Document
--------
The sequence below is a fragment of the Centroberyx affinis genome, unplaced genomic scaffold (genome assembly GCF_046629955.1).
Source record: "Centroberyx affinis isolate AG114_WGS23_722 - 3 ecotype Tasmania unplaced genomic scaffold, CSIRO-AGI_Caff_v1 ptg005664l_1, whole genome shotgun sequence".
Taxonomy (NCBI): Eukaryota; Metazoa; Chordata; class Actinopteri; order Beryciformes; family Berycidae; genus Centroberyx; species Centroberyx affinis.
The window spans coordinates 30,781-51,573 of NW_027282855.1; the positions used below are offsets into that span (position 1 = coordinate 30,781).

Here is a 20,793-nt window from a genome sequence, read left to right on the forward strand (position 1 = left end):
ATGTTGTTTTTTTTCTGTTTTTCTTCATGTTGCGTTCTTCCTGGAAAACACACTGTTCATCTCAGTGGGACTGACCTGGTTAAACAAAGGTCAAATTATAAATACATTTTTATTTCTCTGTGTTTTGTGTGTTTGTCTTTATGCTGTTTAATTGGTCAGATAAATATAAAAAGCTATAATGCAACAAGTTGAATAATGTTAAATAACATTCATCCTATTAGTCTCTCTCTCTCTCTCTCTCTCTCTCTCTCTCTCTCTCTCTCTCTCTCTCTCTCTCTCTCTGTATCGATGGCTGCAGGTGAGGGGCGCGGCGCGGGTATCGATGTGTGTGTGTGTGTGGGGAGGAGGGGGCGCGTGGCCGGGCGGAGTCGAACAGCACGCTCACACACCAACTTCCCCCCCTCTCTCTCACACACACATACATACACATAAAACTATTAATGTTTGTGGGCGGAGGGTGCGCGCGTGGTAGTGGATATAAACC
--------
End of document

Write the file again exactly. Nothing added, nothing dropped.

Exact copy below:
The sequence below is a fragment of the Centroberyx affinis genome, unplaced genomic scaffold (genome assembly GCF_046629955.1).
Source record: "Centroberyx affinis isolate AG114_WGS23_722 - 3 ecotype Tasmania unplaced genomic scaffold, CSIRO-AGI_Caff_v1 ptg005664l_1, whole genome shotgun sequence".
Taxonomy (NCBI): Eukaryota; Metazoa; Chordata; class Actinopteri; order Beryciformes; family Berycidae; genus Centroberyx; species Centroberyx affinis.
The window spans coordinates 30,781-51,573 of NW_027282855.1; the positions used below are offsets into that span (position 1 = coordinate 30,781).

Here is a 20,793-nt window from a genome sequence, read left to right on the forward strand (position 1 = left end):
ATGTTGTTTTTTTTCTGTTTTTCTTCATGTTGCGTTCTTCCTGGAAAACACACTGTTCATCTCAGTGGGACTGACCTGGTTAAACAAAGGTCAAATTATAAATACATTTTTATTTCTCTGTGTTTTGTGTGTTTGTCTTTATGCTGTTTAATTGGTCAGATAAATATAAAAAGCTATAATGCAACAAGTTGAATAATGTTAAATAACATTCATCCTATTAGTCTCTCTCTCTCTCTCTCTCTCTCTCTCTCTCTCTCTCTCTCTCTCTCTCTCTCTCTCTCTGTATCGATGGCTGCAGGTGAGGGGCGCGGCGCGGGTATCGATGTGTGTGTGTGTGTGGGGAGGAGGGGGCGCGTGGCCGGGCGGAGTCGAACAGCACGCTCACACACCAACTTCCCCCCCTCTCTCTCACACACACATACATACACATAAAACTATTAATGTTTGTGGGCGGAGGGTGCGCGCGTGGTAGTGGATATAAACC